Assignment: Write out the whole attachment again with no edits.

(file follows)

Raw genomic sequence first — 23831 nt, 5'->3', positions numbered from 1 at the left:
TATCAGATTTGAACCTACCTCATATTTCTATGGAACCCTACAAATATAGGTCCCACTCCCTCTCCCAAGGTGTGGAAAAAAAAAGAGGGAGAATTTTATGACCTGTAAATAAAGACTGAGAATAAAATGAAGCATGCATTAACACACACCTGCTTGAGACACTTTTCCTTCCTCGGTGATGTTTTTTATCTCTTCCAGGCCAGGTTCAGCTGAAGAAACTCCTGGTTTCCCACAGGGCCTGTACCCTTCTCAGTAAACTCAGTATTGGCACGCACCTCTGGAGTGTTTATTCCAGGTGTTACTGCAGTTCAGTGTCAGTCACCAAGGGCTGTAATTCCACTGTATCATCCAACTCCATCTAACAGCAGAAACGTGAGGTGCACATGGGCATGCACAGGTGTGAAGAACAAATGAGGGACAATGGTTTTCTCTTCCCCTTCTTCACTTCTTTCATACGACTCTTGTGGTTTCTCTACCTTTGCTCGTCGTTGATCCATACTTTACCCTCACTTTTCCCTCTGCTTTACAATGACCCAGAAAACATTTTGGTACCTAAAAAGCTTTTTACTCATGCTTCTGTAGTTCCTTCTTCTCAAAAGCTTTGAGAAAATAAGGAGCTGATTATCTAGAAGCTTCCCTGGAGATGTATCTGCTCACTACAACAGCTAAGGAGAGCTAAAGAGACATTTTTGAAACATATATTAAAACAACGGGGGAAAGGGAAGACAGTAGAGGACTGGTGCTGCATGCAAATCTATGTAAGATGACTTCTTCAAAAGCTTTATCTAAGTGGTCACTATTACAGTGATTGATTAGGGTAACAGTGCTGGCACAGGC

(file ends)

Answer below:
Raw genomic sequence first — 23831 nt, 5'->3', positions numbered from 1 at the left:
TATCAGATTTGAACCTACCTCATATTTCTATGGAACCCTACAAATATAGGTCCCACTCCCTCTCCCAAGGTGTGGAAAAAAAAAGAGGGAGAATTTTATGACCTGTAAATAAAGACTGAGAATAAAATGAAGCATGCATTAACACACACCTGCTTGAGACACTTTTCCTTCCTCGGTGATGTTTTTTATCTCTTCCAGGCCAGGTTCAGCTGAAGAAACTCCTGGTTTCCCACAGGGCCTGTACCCTTCTCAGTAAACTCAGTATTGGCACGCACCTCTGGAGTGTTTATTCCAGGTGTTACTGCAGTTCAGTGTCAGTCACCAAGGGCTGTAATTCCACTGTATCATCCAACTCCATCTAACAGCAGAAACGTGAGGTGCACATGGGCATGCACAGGTGTGAAGAACAAATGAGGGACAATGGTTTTCTCTTCCCCTTCTTCACTTCTTTCATACGACTCTTGTGGTTTCTCTACCTTTGCTCGTCGTTGATCCATACTTTACCCTCACTTTTCCCTCTGCTTTACAATGACCCAGAAAACATTTTGGTACCTAAAAAGCTTTTTACTCATGCTTCTGTAGTTCCTTCTTCTCAAAAGCTTTGAGAAAATAAGGAGCTGATTATCTAGAAGCTTCCCTGGAGATGTATCTGCTCACTACAACAGCTAAGGAGAGCTAAAGAGACATTTTTGAAACATATATTAAAACAACGGGGGAAAGGGAAGACAGTAGAGGACTGGTGCTGCATGCAAATCTATGTAAGATGACTTCTTCAAAAGCTTTATCTAAGTGGTCACTATTACAGTGATTGATTAGGGTAACAGTGCTGGCACAGGC